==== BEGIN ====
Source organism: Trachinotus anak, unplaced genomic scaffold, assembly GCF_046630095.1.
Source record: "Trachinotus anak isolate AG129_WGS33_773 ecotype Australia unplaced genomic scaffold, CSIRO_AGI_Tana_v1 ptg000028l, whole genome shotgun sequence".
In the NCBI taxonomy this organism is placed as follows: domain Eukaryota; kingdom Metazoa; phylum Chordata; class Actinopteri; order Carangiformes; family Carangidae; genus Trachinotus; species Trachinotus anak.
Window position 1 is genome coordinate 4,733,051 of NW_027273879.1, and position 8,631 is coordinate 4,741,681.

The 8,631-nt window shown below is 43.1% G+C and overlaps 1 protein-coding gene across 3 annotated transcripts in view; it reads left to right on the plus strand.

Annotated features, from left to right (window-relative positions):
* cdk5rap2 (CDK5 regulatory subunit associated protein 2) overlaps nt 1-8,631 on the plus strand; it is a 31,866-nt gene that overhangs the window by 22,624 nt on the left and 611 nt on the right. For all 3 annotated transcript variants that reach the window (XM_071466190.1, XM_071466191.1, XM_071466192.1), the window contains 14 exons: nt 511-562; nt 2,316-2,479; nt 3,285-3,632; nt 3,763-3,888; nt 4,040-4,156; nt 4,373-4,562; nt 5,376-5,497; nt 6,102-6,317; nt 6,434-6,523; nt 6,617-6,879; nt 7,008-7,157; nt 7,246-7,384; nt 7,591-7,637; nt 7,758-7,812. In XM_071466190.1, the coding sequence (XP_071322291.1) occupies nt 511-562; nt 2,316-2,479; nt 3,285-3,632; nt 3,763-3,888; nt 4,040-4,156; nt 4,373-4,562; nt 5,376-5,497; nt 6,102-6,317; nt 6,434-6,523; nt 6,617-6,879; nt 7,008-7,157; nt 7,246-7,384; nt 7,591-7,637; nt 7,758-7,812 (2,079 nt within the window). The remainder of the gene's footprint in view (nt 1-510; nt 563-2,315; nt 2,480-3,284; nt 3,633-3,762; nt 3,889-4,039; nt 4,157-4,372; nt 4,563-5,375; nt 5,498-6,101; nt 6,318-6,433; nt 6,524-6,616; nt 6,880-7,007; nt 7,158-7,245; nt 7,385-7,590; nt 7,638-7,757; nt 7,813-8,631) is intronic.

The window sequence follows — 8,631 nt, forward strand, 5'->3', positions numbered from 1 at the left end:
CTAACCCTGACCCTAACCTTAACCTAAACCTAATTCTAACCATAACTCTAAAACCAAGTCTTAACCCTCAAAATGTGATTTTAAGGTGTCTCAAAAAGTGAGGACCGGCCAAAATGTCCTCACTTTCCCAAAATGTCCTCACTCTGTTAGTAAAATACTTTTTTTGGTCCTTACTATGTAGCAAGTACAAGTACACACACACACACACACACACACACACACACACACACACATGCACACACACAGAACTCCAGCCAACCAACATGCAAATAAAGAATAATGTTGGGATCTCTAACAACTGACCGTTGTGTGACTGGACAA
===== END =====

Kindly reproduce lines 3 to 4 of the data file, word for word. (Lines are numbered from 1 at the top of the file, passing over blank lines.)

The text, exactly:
In the NCBI taxonomy this organism is placed as follows: domain Eukaryota; kingdom Metazoa; phylum Chordata; class Actinopteri; order Carangiformes; family Carangidae; genus Trachinotus; species Trachinotus anak.
Window position 1 is genome coordinate 4,733,051 of NW_027273879.1, and position 8,631 is coordinate 4,741,681.